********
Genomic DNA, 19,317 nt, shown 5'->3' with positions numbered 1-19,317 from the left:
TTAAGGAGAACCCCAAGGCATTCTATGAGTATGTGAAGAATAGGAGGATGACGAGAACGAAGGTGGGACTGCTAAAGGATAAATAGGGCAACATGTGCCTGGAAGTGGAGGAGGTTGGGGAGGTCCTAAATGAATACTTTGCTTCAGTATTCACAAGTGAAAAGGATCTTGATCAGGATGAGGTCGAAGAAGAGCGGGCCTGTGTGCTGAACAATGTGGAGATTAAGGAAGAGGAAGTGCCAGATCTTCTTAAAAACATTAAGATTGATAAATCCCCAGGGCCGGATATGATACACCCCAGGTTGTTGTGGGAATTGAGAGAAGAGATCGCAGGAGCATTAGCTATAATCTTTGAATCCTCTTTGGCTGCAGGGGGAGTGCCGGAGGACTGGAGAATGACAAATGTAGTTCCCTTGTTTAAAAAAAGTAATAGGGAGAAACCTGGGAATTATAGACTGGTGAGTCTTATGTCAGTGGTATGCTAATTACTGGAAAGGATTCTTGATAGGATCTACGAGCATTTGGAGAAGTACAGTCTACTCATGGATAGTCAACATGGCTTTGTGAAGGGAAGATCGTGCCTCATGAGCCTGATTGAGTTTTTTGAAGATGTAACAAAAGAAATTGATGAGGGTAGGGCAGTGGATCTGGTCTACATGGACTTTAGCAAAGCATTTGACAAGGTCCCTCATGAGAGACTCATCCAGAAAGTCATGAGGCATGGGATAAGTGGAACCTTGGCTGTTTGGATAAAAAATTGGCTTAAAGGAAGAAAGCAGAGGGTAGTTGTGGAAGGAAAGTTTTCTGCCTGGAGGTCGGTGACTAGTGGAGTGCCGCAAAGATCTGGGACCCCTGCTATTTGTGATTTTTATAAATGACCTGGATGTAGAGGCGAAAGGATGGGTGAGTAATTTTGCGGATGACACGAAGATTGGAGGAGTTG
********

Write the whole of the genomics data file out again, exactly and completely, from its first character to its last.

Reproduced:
Genomic DNA, 19,317 nt, shown 5'->3' with positions numbered 1-19,317 from the left:
TTAAGGAGAACCCCAAGGCATTCTATGAGTATGTGAAGAATAGGAGGATGACGAGAACGAAGGTGGGACTGCTAAAGGATAAATAGGGCAACATGTGCCTGGAAGTGGAGGAGGTTGGGGAGGTCCTAAATGAATACTTTGCTTCAGTATTCACAAGTGAAAAGGATCTTGATCAGGATGAGGTCGAAGAAGAGCGGGCCTGTGTGCTGAACAATGTGGAGATTAAGGAAGAGGAAGTGCCAGATCTTCTTAAAAACATTAAGATTGATAAATCCCCAGGGCCGGATATGATACACCCCAGGTTGTTGTGGGAATTGAGAGAAGAGATCGCAGGAGCATTAGCTATAATCTTTGAATCCTCTTTGGCTGCAGGGGGAGTGCCGGAGGACTGGAGAATGACAAATGTAGTTCCCTTGTTTAAAAAAAGTAATAGGGAGAAACCTGGGAATTATAGACTGGTGAGTCTTATGTCAGTGGTATGCTAATTACTGGAAAGGATTCTTGATAGGATCTACGAGCATTTGGAGAAGTACAGTCTACTCATGGATAGTCAACATGGCTTTGTGAAGGGAAGATCGTGCCTCATGAGCCTGATTGAGTTTTTTGAAGATGTAACAAAAGAAATTGATGAGGGTAGGGCAGTGGATCTGGTCTACATGGACTTTAGCAAAGCATTTGACAAGGTCCCTCATGAGAGACTCATCCAGAAAGTCATGAGGCATGGGATAAGTGGAACCTTGGCTGTTTGGATAAAAAATTGGCTTAAAGGAAGAAAGCAGAGGGTAGTTGTGGAAGGAAAGTTTTCTGCCTGGAGGTCGGTGACTAGTGGAGTGCCGCAAAGATCTGGGACCCCTGCTATTTGTGATTTTTATAAATGACCTGGATGTAGAGGCGAAAGGATGGGTGAGTAATTTTGCGGATGACACGAAGATTGGAGGAGTTG